AL: In our case, and perhaps it’s a function of the maturity of our organization, we rarely encounter this issue. Our marketing team respects the space in which HR does its work and vice versa. For us, they are very different spaces, and we understand how to work well together. I believe it’s also very helpful that we have a marketing team member basically embedded within our HR team, so we never lose vision into the work they are doing, and they are never at a loss for support.
MM: Specific to Al and me, we check in with each other on topics as they arise rather than waiting for a recurring meeting. In addition, the HR leadership team includes members of Al’s staff in every bi-weekly team meeting, just to keep them in the loop on our work. By staying in contact and keeping each other apprised of initiatives, surprises and changes in opinion, HR and Marketing are able to synchronize and stay on the same page.
How do you work together to influence others in leadership as you seek to drive employee engagement?
AL: I think this goes back to creating and nurturing the people strategy through insights. What is the market telling us? What are our own people telling us? What does the data show? Employee engagement is the job of every single person in an organization. Leaders, yes, but not just leaders. Employees must play an active role in engagement, too. It’s a cycle of continuous feedback and continuous improvement.
I think having a great connection between Michelle and I sends a clear message to other leaders that achieving a high level of employee engagement is, indeed, a goal and a significant influencer of our organizational success.
MM: The relationship between Human Resources and Marketing is critical in influencing leadership in many regards, particularly when it comes to driving employee engagement. HR can’t exist in a silo – it’s people that drive our business, so I think leadership sees that relationship between HR and marketing as essential and one worthy of replicating in other areas. Where is communication more critical than in healthcare?
For a reader who’s leading one of these functions and has zero alliance to the other – what’s the first step?
AL: Recognize it and then start building the relationship. Speaking from the marketing side – if that is your perspective – know that you have value and support to offer to your HR partner. And, who is going to turn that down? No one. You can become very powerful by working together and harnessing that collective power can make a meaningful impact on your entire organization.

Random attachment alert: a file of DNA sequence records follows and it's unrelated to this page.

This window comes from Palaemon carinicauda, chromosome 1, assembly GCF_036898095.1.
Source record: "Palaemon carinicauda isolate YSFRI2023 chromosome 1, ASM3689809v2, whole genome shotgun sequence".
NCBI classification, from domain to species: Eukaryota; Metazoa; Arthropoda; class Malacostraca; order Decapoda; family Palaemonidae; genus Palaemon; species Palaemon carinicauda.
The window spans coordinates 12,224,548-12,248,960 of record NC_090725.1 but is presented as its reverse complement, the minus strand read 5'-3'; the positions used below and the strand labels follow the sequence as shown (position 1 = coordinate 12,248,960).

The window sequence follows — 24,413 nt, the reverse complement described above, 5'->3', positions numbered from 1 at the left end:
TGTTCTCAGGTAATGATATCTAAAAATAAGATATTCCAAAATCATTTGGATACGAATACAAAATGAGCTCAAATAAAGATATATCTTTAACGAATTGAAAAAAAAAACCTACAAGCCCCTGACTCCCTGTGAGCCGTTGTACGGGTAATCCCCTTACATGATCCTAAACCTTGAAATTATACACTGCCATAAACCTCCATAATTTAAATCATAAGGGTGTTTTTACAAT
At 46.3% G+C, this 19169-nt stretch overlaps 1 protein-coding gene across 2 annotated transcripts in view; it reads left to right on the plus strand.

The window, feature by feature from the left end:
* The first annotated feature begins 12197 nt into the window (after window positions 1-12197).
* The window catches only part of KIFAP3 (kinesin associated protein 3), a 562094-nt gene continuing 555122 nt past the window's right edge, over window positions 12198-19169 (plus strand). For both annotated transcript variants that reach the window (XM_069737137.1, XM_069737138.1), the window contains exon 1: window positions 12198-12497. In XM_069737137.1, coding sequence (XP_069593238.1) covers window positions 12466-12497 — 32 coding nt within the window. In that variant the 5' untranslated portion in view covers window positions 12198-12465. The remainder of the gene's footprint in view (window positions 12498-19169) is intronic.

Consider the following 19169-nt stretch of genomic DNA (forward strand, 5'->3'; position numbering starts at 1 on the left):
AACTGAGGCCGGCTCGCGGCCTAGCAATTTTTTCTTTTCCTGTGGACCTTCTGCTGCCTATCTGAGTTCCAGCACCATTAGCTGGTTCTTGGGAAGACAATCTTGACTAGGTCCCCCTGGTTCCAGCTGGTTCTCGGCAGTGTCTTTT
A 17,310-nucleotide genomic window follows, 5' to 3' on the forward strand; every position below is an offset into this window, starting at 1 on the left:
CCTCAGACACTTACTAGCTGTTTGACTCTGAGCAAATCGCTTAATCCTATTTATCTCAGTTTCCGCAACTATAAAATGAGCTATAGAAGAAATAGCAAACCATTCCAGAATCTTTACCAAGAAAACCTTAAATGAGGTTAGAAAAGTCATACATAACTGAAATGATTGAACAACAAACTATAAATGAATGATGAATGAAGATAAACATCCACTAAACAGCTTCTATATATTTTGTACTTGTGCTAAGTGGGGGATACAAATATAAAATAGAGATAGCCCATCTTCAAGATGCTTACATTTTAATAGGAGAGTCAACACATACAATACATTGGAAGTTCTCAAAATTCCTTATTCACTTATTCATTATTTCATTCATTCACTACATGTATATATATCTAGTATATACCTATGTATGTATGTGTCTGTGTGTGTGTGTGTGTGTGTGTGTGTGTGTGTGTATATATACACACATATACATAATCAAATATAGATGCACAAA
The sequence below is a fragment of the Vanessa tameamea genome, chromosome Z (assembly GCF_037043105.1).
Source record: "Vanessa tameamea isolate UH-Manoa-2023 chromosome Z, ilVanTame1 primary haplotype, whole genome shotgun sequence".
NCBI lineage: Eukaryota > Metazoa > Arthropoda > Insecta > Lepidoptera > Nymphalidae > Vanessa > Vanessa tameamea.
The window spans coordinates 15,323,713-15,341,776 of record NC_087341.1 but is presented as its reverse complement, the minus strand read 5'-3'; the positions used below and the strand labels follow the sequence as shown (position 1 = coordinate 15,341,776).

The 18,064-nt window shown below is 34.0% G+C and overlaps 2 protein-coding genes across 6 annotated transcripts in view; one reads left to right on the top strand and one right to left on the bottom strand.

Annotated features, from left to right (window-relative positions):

MM: Invite them in! We are all on the same team, and we are all marching in the same direction. We can only make each other better by keeping the doors open, sharing information and inviting opinions. I strongly recommend prioritizing relationship, building at the individual level as well as at the team level. Invite leaders from other functions to attend your department’s leadership team meetings on a regular basis . . . not because they are on the agenda as presenters, but so they can listen and learn about your team, your team’s thinking, your department’s strategies. And, make sure they know their voices are welcome and valued.
As part of one of the largest healthcare organizations in the state – how did your teams work together to care for each other, frontline workers and patients through the height of the COVID-19 global pandemic?
AL: We extend to each other, and to one and all, an extraordinary amount of grace, empathy, understanding and compassion. These are challenging professional times, but also difficult personal times for all of us. It’s amazing how human beings can bond around a common experience. We may be different in all kinds of ways, but COVID-19 has given us all something around which we can lock arms and become one.
MM: I joined Community Health Network in the midst of the pandemic, May of 2020, and was uncertain what I would find. I knew Community by its reputation for having a caring culture and for delivering exceptional care, but I was unsure what I would find as an employee, as the pandemic was challenging all organizations to their core.
Less than a week into my tenure, I was massively impressed by the compassion each employee had for every other employee and by the level of coordination that existed between and among every function within the network. It appeared to me as if Community Health Network had either been through this before or had practiced for it repeatedly. Cross-functional teams met regularly, sometimes more than once a day, to ensure everyone had the latest information. Seeing these true partnerships across functions not only reinforced my decision to join Community Health Network, but it made me even more excited to come to work each day.